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June 29, 1984

DONALD J. DEVINE, Director, Office of Personnel Management, Defendant

The opinion of the court was delivered by: RICHEY


 Although this case involves a challenge only to OPM's statutory authority to advise federal agencies on labor-management relations, *fn1" a brief review of the substantive dispute dividing plaintiff and defendant helps to clarify the key issue. On November 29, 1983, the United States Supreme Court reversed the FLRA by deciding that federal agencies are not required to reimburse the travel expenses or per diem allowances of employees representing their union in collective bargaining with the agencies. Bureau of Alcohol, Tobacco & Firearms v. FLRA, 464 U.S. 89, 104 S. Ct. 439, 78 L. Ed. 2d 195 (1983) ("BATF"). In a footnote, the Court wrote:

Our conclusion that federal agencies may not be required under § 7131(a) to pay the travel expenses and per diem allowances of union negotiators does not, of course, preclude an agency from making such payments upon a determination that they serve the convenience of the agency or are otherwise in the primary interest of the government. . . . Furthermore, unions may presumably negotiate for such payments in collective bargaining as they do in the private sector. [Citations omitted.]

 Id. at 449 n.17.

 Despite the Supreme Court's "presumption" concerning negotiability, OPM issued FPM Letter 711-162 on January 19, 1984, in response to BATF, informing federal agencies that employee negotiators are generally not entitled to travel expenses or per diem allowances and that agency reimbursement decisions are "a matter outside the scope of [collective] bargaining . . .," id. at P 7(d). The parties agree that FPM Letter 711-162 is "precatory and will not bind Federal agencies in the manner of a regulation." (Defendant's Statement of Material Facts As To Which There Is No Genuine Dispute, para. 4.) Beyond that, however, they disagree as to its precise effect. Defendant elaborates his view by characterizing the letter as "nothing more than guidance to federal agencies reminding them of their duties under two federal laws." (Defendant's Memorandum in Support of Summary Judgment Motion, at 26.) Plaintiff, in contrast, argues that while FPM Letter 711-162 is not a "regulation," it is nevertheless "designed to have, and will inevitably have, substantial impact on agency positions." (Plaintiff's Reply Brief, at 2.) Further, plaintiff contends that OPM is not statutorily entitled to exert such influence over collective bargaining by federal agencies.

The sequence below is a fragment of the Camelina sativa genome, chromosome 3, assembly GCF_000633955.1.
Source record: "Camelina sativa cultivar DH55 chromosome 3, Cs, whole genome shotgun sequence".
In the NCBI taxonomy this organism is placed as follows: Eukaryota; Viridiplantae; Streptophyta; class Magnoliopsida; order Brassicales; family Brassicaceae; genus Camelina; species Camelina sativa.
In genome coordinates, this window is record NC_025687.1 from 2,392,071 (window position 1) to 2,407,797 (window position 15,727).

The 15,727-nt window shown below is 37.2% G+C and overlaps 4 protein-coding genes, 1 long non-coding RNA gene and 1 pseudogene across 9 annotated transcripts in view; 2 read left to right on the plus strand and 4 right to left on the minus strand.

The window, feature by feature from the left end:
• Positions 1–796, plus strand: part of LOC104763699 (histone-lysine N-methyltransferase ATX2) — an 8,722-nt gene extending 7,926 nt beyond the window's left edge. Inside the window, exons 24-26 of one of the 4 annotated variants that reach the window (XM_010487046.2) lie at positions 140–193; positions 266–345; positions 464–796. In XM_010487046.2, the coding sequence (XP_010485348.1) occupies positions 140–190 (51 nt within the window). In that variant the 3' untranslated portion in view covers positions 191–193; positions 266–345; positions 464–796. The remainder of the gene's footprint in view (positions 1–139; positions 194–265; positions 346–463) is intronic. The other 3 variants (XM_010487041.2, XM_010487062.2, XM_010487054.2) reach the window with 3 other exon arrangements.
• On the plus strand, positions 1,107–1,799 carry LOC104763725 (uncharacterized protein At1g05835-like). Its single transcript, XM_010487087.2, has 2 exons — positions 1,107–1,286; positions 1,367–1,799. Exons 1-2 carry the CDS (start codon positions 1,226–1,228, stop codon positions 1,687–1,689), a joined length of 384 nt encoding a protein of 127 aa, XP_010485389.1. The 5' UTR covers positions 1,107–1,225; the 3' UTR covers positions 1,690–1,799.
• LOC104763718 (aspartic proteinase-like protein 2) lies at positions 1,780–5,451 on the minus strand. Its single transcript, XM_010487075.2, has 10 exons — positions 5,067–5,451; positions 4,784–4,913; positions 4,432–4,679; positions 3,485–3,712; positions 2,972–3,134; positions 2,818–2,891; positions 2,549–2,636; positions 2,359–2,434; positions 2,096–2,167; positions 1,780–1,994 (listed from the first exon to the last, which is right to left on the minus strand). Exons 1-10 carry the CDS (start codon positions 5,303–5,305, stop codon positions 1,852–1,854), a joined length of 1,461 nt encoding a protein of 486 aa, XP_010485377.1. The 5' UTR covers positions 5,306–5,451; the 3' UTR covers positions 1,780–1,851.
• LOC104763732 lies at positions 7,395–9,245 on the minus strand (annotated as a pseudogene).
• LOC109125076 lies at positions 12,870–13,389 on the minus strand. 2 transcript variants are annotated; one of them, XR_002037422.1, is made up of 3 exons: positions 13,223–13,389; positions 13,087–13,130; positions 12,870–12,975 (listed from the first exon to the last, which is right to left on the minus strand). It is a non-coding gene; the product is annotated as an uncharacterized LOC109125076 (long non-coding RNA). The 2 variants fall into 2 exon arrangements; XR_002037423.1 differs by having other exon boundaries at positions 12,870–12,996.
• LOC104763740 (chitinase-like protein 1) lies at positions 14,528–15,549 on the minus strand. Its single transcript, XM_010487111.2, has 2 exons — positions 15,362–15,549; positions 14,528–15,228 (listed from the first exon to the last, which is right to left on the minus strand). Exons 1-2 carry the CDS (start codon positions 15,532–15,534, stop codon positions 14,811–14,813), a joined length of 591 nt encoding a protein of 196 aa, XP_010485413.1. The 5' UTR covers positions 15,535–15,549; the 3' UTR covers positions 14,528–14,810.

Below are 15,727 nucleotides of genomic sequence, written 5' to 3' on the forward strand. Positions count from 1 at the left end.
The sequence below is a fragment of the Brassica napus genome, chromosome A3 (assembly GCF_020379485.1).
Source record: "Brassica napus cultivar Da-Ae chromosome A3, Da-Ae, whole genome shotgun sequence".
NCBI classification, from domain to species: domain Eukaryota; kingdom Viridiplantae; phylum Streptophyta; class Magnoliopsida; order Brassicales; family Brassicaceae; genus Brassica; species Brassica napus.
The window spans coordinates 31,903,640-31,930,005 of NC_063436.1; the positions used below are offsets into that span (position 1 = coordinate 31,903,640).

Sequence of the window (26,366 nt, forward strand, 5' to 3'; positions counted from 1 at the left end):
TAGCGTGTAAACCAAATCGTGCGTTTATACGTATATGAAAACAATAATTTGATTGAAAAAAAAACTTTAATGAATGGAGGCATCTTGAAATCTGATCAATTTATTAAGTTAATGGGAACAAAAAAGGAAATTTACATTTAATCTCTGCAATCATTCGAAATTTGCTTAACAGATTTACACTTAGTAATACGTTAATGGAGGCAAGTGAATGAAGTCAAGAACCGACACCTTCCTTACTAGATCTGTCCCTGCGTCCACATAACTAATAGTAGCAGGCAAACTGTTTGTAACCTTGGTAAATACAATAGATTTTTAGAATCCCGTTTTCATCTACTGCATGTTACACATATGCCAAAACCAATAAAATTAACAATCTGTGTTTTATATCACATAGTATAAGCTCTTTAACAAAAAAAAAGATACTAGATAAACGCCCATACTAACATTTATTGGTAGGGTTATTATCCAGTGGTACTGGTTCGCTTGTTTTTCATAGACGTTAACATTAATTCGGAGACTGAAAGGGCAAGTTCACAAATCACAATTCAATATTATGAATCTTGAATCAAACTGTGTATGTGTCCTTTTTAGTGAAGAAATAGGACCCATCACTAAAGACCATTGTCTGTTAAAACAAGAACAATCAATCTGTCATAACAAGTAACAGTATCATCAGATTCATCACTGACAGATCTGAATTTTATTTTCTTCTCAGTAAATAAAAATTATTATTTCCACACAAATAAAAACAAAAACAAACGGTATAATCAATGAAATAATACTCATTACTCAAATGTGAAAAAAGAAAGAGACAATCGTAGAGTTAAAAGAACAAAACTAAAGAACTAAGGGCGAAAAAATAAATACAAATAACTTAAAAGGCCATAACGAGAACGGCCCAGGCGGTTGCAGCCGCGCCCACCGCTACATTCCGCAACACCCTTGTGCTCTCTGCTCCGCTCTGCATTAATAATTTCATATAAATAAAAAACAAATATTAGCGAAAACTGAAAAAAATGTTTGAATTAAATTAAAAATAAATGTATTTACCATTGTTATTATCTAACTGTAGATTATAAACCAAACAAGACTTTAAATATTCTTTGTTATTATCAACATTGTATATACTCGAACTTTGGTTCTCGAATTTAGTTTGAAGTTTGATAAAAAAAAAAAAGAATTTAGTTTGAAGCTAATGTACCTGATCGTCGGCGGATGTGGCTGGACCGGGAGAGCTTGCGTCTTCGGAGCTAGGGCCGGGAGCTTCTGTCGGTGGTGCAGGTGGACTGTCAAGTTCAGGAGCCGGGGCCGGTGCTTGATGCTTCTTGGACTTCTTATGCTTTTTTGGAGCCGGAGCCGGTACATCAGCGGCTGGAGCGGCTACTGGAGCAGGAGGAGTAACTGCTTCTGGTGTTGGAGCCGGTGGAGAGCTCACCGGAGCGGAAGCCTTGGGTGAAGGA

The parties disagree on the allocation of responsibility between OPM and the FLRA since enactment of the CSRA, 5 U.S.C. § 7101 et seq., in 1978. *fn2" Plaintiff argues that under Title VII of the CSRA, the FLRA was given sole authority to advise federal agencies concerning their collective bargaining duties. Defendant takes the position that it retains the traditional advisory role of the Civil Service Commission ("CSC"). The court finds that defendant's position is supported both by the statutory language and the legislative history of the CSRA, and by a subsequent executive order. Consequently, the court concludes that OPM may issue guidance such as FPM Letter 711-162.

 A. The CSRA does not preclude OPM from advising federal agencies

 Under the CSRA, OPM assumed certain responsibilities formerly vested with the CSC, while other CSC functions were assigned to the Merit Systems Protection Board. See H.R. Rep. No. 1403, 95th Cong., 2d Sess. 4 (1978); S. Rep. No. 969, 95th Cong, 2d Sess. 7-8 (1978). The legislation also created the FLRA, 5 U.S.C. § 7104 et seq. In addition to its responsibility for adjudicating federal labor-management disputes, see § 7105(a)(2), the CSRA provides that the FLRA "shall provide leadership in establishing policies and guidance" concerning labor-management relations, § 7105(a)(1). Contrary to NTEU's view, this language does not confer exclusive authority for issuing guidance to the FLRA. Rather, use of the word "leadership" reflects Congress' understanding that other entities would be providing guidance of lesser prominence. See generally NTEU v. FLRA, 223 U.S. App. D.C. 364, 691 F.2d 553 (D.C. Cir. 1982).

 The statute has no particularized language spelling out OPM's role as an advisor to federal agencies, except §§ 7105(i) and 7118(b), which provide that the FLRA may request advisory opinions from OPM on the proper interpretation of its rules, regulations, and policies. The court is not persuaded that this lack of a specific grant of broader authority means OPM was denied a greater advisory role, given the CSC's traditional function and the CSRA's explicit instructions that many former policies survive enactment of the new legislation. See § 7135(b). Plaintiff's reliance on Congress' purported repudiation of the Senate version of the CSRA -- which clearly contemplated an advisory role for OPM, see S. Rep. No. 95-969, 95th Cong., 2d Sess. 99 (1978) -- is unavailing in light of the whole legislative history. Particularly instructive is the debate over the two versions of the bill, the Collins Amendment (i.e., the Senate version) and the Udall Amendment (i.e., ...

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